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Verdict: 
Really good UK winter tyres for poor riding conditions; capable of going off-road too
Weight: 
248g
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Fast-rolling and capable of tackling bad road conditions and even venturing away from the tarmac, Panaracer's new Gravel King tyres are a really good option for the winter with rugged durability and great traction.

The Gravel Kings are brand new in Panaracer's range this year and as the name indicates, they're aimed at the growing (or has it already grown?) gravel riding and race scene that is big over in the US. However what Panaracer have created here are very versatile tyres that are ideal for the demands of UK cycling, whether you're after reliable winter training tyres, or rubber for touring or daily commuting.

Riding the Gravel Kings reminded me of the excellent Vittoria Open Pave tyres, and both have a similar file tread pattern. This is to provide more traction when heading off-road, and on trails where a slick tyre might otherwise slip and struggle, the Gravel Kings powered through.

We had a really dry summer and autumn which provided perfect conditions for exploring the many bridleways and byways that lace through the Cotswolds, and if you enjoy a bit of off-road cycling and the sense of discovery that comes from just following a path with no idea where it might lead, the Gravel Kings are the perfect tyre choice.

See a bridleway, not sure where it goes but what the hell, just point the bike along it and barrel through the woods and see where it takes you. You can sometimes get away with doing that on a regular road tyre, but the file tread pattern, bigger volume and toughness of the Gravel Kings add vital peace of mind when such adventures take over.

The Gravel Kings are available in three sizes, 23, 26 and 28mm widths. It's the two larger sizes that are undoubtedly going to interest most people, especially if you've got the clearance for the bigger tyres. The latest endurance bikes such as Cannondale's Synapse and Trek Domane have room for tyres like these. The 26mm version, which I tested, is a good balance of width and weight that will appeal to many people, but if you're planning longer off-road excursions or fancy tough touring tyres, the 28mm will be of more interest.

On the subject of tyre width, it's worth pointing out that you won't necessarily get the tyre width that it says on the sidewall: I mounted the 26mm Gravel Kings to a pair of Mavic Aksium wheels, a narrow rim by modern standards, and the tyres actually measured 24mm across at their widest point. Rim width is as, if not more, important than the tyre width. Something to be aware of.

Gravel Kings are constructed from the same ZSG Natural Compound that Panaracer uses in their other road tyres, along with an Anti-Flat 126tpi casing to ward off punctures. In regular road riding mode the tyres felt reasonably responsive and perfectly competent at a range of cruising speeds, but lack the fizz of road race tyres. Where they excel is in providing confidence in poor conditions, whether the roads are soaked with rain or covered with a slick layer of fallen leaves. This makes them really good British winter tyres.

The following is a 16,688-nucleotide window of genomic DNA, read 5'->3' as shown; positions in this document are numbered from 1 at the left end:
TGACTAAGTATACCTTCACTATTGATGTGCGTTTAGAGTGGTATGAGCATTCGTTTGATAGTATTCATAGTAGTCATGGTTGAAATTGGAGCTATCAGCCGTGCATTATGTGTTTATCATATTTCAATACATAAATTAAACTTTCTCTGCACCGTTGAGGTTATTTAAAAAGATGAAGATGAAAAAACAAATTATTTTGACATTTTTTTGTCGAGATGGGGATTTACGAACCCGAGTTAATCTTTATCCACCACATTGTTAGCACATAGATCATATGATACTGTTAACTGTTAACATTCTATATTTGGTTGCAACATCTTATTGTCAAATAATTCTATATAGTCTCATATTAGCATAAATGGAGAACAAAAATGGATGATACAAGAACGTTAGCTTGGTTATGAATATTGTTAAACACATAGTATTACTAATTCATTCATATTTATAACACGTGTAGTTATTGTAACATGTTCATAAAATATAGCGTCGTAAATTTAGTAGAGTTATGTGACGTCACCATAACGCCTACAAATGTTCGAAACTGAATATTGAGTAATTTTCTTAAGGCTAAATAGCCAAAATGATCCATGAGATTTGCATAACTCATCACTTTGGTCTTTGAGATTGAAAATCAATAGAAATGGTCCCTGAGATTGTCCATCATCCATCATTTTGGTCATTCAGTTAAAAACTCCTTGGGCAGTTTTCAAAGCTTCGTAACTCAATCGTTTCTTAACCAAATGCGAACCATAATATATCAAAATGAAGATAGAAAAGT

For straying away from the road on gravel tracks, singletrack, bridleways or dirt tracks, the Gravel Kings cope impressively well, providing plenty of useful traction. They're not the most supple tyres out there (Vittoria's Pave tyres best them in this department) but they are durable. The Anti-Flat casing works well, and there are few signs of the abuse I've given them when heading off the beaten path. There are no cuts or slices out of the rubber, and the wear rate is similarly impressive.

Conclusion

Don't let the gravel tag put you off, these are excellent tyres for British winter cycling with poor road surfaces caked in mud, water and grit. And of course, if you do want to venture off the beaten path or even have any eye on some gravel riding or racing, they are more than capable. Don't discount them as gravel-only tyres because they're so much more than that.

Verdict

Really good UK winter tyres for poor riding conditions; capable of going off-road too

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road.cc test report

Make and model: Panaracer Gravelking 700 x 26 C Folding Black tyre

Size tested: 26mm

Tell us what the product is for, and who it's aimed at. What do the manufacturers say about it? How does that compare to your own feelings about it?

Cyclists are looking to expand their cycling horizons. That includes roads that may not be suited for normal road tires. Our Gravel King tire solves that problem. Three widths to suit any rider's tastes. Natural rubber compound, puncture protection breaker and a special low rolling resistance casing make the Gravel King a go-anywhere tire.

Tell us some more about the technical aspects of the product?

Anti-Flat Casing

ZSG (Zero Slip Grip) Natural Compound

AX-A - Advanced Extra Alpha Cord

Rate the product for quality of construction:
 
8/10
Rate the product for performance:
 
8/10
Rate the product for durability:
 
8/10
Rate the product for weight, if applicable:
 
7/10
Rate the product for comfort, if applicable:
 
8/10
Rate the product for value:
 
9/10

Tell us how the product performed overall when used for its designed purpose

Perfect as a winter tyre if that's what you're after, but perfectly adept at straying off the smooth road into the woods.

Tell us what you particularly liked about the product

Durable and rugged.

Tell us what you particularly disliked about the product

Not the most responsive or supple feeling tyre.

Did you enjoy using the product? Yes.

Would you consider buying the product? Yes.

Would you recommend the product to a friend? Yes.

Anything further to say about the product in conclusion?

Want a reliable and durable tyre for winter cycling? Look no further. Also ideal if you've got your eyes on some gravel riding or racing.

Overall rating: 8/10

About the tester

Age: 31  Height: 180  Weight: 67

I usually ride:   My best bike is:

I've been riding for: 10-20 years  I ride: Every day  I would class myself as: Expert

I regularly do the following types of riding: road racing, time trialling, cyclo cross, commuting, touring, mtb,

 

David has worked on the road.cc tech team since July 2012. Previously he was editor of Bikemagic.com and before that staff writer at RCUK. He's a seasoned cyclist of all disciplines, from road to mountain biking, touring to cyclo-cross, he only wishes he had time to ride them all. He's mildly competitive, though he'll never admit it, and is a frequent road racer but is too lazy to do really well. He currently resides in the Cotswolds.

15 comments

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gmehje1 [29 posts] 4 years ago
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£20 quid (less a penny) at Cycle Surgery if you are interested: